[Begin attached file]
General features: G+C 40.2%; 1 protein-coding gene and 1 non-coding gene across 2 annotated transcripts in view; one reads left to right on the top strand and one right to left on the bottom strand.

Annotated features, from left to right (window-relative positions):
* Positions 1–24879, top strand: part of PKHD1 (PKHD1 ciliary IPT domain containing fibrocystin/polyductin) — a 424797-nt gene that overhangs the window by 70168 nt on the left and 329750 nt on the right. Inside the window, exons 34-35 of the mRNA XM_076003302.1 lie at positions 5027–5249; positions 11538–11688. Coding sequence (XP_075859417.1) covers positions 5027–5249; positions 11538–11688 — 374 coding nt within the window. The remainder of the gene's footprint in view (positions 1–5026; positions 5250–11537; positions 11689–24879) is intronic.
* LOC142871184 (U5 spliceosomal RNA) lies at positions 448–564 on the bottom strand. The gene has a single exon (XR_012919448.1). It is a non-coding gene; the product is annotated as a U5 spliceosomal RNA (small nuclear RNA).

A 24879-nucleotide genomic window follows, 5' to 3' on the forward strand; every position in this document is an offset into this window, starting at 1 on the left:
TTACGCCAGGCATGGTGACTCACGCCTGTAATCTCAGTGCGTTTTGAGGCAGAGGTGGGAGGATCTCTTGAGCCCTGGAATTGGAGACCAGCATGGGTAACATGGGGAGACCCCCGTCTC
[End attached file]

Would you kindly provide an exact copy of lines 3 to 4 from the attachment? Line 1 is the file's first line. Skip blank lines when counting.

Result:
* Positions 1–24879, top strand: part of PKHD1 (PKHD1 ciliary IPT domain containing fibrocystin/polyductin) — a 424797-nt gene that overhangs the window by 70168 nt on the left and 329750 nt on the right. Inside the window, exons 34-35 of the mRNA XM_076003302.1 lie at positions 5027–5249; positions 11538–11688. Coding sequence (XP_075859417.1) covers positions 5027–5249; positions 11538–11688 — 374 coding nt within the window. The remainder of the gene's footprint in view (positions 1–5026; positions 5250–11537; positions 11689–24879) is intronic.
* LOC142871184 (U5 spliceosomal RNA) lies at positions 448–564 on the bottom strand. The gene has a single exon (XR_012919448.1). It is a non-coding gene; the product is annotated as a U5 spliceosomal RNA (small nuclear RNA).